Parents and children alike are immersed in a social and cultural environment that produces and perpetuates gender stereotypes – clothing, toys, television shows, books, friends and extended family members all communicate messages, explicitly and implicitly, about what is considered ‘appropriate’ for girls and boys. While this wider context has a significant influence on young children’s developing understanding of gender, research confirms that families, and in particular parents, are young children’s first and primary source of information and learning about gender.1 This is why Our Watch, with support from Australian accessories brand MIMCO, has chosen to focus on the potential for parents of young children to challenge restrictive gender stereotypes and roles, a key driver of violence against women. Parents of young children can play a powerful role in helping to drive the generational cultural change required to see an end to violence against women.

The survey

In early 2017, Our Watch conducted a survey to ask parents of children from 0 to 3 years old what they think about gender equality and violence against women, how they divide key household tasks and childrearing responsibilities within their family, and whether they believe that gender has an impact on their children. The findings


The survey found that the majority of parents believe that girls and boys should be treated the same in the early years. However, there are some complexities in the findings, as parents may also inadvertently or subtly reinforce gender stereotypes and differential treatment of girls and boys. The survey showed that parents of young girls were more comfortable with the idea of them engaging in masculine-typed play, such as playing with trucks, whereas parents of young boys had lower levels of comfort in regard to their sons’ participation in feminine-typed play, such as playing with dolls. Furthermore, more mothers were comfortable with the idea of their child acting in opposition to gender stereotypes than fathers, for example, more mothers than fathers were comfortable with the idea of their young sons crying when feeling sad. The survey also revealed that the majority of parents want to be equally involved in their young children’s lives, indicating that the previously very rigid gender stereotypes related to care-giving are shifting in today’s society. This finding highlights an important role for government, workplaces, media and others to play in helping to support these aspirations, by enabling parents to practice and promote greater equality in caring for children. We all need to support parents to create and model an environment for their children that promotes gender equality and gives children the freedom to be themselves. 5 Evidence Paper Executive Summary Importantly, the survey showed that the majority of parents want to take action to challenge traditional gender stereotypes. There are a number of ways in which parents of young children can do this, such as by being aware of the ways they may unintentionally and subtly reinforce gender stereotypes and by modelling gender equality and respect in their own relationships.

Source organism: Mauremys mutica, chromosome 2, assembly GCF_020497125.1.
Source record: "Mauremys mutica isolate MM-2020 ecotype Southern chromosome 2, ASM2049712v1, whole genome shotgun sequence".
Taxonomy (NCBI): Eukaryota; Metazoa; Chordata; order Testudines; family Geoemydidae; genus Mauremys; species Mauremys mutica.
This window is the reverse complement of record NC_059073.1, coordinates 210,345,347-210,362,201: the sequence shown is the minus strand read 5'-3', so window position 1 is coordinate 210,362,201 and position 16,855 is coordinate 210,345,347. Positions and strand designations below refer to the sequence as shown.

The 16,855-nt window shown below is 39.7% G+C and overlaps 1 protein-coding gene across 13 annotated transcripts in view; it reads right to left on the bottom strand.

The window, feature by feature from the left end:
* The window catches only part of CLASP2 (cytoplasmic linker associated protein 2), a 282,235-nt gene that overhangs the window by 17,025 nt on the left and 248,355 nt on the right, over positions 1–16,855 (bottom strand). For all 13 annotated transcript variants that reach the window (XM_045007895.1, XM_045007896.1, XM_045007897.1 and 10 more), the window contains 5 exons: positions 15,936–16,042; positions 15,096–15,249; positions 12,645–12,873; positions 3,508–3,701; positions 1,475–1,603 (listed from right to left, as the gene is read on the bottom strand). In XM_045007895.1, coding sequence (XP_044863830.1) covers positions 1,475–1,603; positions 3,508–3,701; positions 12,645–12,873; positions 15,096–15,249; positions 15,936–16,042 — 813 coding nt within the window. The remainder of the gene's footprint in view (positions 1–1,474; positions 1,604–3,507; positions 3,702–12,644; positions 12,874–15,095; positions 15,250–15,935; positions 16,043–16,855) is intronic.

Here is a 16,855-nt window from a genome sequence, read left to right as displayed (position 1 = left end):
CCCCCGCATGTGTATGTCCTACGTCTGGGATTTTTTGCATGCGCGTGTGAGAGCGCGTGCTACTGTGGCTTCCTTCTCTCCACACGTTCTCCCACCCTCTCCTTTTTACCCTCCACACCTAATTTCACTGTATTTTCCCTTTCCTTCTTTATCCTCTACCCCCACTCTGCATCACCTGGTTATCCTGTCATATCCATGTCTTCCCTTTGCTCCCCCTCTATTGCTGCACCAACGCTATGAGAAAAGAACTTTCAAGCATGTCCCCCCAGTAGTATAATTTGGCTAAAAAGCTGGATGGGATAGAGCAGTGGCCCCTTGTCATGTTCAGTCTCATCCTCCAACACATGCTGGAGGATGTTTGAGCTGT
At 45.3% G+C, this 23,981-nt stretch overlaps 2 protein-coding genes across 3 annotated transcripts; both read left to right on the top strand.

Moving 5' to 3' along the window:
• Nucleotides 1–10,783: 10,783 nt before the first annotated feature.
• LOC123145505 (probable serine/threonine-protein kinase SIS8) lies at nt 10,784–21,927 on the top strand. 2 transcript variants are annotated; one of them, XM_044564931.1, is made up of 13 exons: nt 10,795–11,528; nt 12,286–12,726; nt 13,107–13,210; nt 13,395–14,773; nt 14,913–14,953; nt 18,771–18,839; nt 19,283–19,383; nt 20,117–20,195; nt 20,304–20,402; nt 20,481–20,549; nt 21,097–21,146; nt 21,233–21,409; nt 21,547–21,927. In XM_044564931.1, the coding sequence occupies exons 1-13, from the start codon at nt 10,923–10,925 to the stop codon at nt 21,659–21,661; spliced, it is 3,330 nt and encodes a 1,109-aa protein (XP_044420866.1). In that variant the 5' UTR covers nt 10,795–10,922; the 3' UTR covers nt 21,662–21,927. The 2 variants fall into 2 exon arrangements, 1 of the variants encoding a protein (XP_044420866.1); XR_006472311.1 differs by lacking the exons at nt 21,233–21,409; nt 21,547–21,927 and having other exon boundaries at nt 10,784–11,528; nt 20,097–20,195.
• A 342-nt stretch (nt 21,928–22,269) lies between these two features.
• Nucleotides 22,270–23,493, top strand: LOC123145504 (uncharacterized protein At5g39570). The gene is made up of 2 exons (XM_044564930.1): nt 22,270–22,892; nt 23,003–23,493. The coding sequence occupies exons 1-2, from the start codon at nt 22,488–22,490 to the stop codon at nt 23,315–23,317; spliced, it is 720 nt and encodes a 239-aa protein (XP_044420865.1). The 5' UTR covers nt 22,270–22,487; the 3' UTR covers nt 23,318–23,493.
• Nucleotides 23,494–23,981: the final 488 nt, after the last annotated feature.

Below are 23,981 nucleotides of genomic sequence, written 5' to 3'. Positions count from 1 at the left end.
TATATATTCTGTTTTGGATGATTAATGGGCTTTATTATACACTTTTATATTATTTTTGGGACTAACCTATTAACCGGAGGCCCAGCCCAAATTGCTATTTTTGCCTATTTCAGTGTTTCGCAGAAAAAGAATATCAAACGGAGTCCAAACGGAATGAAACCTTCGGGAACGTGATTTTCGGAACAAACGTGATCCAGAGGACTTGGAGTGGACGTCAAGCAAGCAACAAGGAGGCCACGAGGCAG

Implications for primary prevention

The survey suggests there is a positive role for Our Watch and others to play in supporting parents of young children to practice putting such strategies in place as a way to both support their aspirations of gender equality for their children and help challenge the rigid and harmful gender stereotypes that drive violence against women. Adapted from



There is no normal. There is no perfect. Human Experience shapes who we are. Gender stereotypes are shaped by society and all of the influences just discussed. Everyone is unique.

Let me ask you again…

What does it mean to be male?


Jessica Mawbey

Occupational Therapist

Myths About Men and Depression

Myths About Men and Depression

16 November 2018

Only women get depression,

Depression is not a real illness.

Depressed people are always crying.